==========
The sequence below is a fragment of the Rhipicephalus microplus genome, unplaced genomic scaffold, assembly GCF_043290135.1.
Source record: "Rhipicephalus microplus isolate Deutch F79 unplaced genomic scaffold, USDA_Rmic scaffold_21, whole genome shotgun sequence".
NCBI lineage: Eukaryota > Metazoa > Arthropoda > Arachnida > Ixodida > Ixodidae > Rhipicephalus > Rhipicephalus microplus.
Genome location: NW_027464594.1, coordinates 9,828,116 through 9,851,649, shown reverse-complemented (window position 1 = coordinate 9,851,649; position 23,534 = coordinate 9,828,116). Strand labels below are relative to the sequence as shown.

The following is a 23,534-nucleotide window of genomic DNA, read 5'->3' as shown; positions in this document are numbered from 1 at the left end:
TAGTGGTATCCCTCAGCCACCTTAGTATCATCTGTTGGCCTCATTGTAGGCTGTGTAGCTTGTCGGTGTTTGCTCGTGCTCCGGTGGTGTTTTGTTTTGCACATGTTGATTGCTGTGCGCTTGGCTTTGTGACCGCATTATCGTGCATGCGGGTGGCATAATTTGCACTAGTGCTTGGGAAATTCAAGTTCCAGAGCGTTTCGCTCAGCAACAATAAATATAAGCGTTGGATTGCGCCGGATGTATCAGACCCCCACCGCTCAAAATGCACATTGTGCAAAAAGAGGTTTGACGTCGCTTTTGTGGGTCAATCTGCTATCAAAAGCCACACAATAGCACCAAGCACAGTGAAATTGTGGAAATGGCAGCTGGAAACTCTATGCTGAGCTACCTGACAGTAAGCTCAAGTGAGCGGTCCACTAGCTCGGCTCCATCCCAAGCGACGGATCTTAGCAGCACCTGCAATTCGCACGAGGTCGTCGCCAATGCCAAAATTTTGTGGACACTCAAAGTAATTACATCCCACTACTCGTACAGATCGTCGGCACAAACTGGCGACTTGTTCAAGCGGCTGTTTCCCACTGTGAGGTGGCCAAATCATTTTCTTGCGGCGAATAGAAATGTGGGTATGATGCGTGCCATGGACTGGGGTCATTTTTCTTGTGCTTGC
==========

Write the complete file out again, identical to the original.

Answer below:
The sequence below is a fragment of the Rhipicephalus microplus genome, unplaced genomic scaffold, assembly GCF_043290135.1.
Source record: "Rhipicephalus microplus isolate Deutch F79 unplaced genomic scaffold, USDA_Rmic scaffold_21, whole genome shotgun sequence".
NCBI lineage: Eukaryota > Metazoa > Arthropoda > Arachnida > Ixodida > Ixodidae > Rhipicephalus > Rhipicephalus microplus.
Genome location: NW_027464594.1, coordinates 9,828,116 through 9,851,649, shown reverse-complemented (window position 1 = coordinate 9,851,649; position 23,534 = coordinate 9,828,116). Strand labels below are relative to the sequence as shown.

The following is a 23,534-nucleotide window of genomic DNA, read 5'->3' as shown; positions in this document are numbered from 1 at the left end:
TAGTGGTATCCCTCAGCCACCTTAGTATCATCTGTTGGCCTCATTGTAGGCTGTGTAGCTTGTCGGTGTTTGCTCGTGCTCCGGTGGTGTTTTGTTTTGCACATGTTGATTGCTGTGCGCTTGGCTTTGTGACCGCATTATCGTGCATGCGGGTGGCATAATTTGCACTAGTGCTTGGGAAATTCAAGTTCCAGAGCGTTTCGCTCAGCAACAATAAATATAAGCGTTGGATTGCGCCGGATGTATCAGACCCCCACCGCTCAAAATGCACATTGTGCAAAAAGAGGTTTGACGTCGCTTTTGTGGGTCAATCTGCTATCAAAAGCCACACAATAGCACCAAGCACAGTGAAATTGTGGAAATGGCAGCTGGAAACTCTATGCTGAGCTACCTGACAGTAAGCTCAAGTGAGCGGTCCACTAGCTCGGCTCCATCCCAAGCGACGGATCTTAGCAGCACCTGCAATTCGCACGAGGTCGTCGCCAATGCCAAAATTTTGTGGACACTCAAAGTAATTACATCCCACTACTCGTACAGATCGTCGGCACAAACTGGCGACTTGTTCAAGCGGCTGTTTCCCACTGTGAGGTGGCCAAATCATTTTCTTGCGGCGAATAGAAATGTGGGTATGATGCGTGCCATGGACTGGGGTCATTTTTCTTGTGCTTGC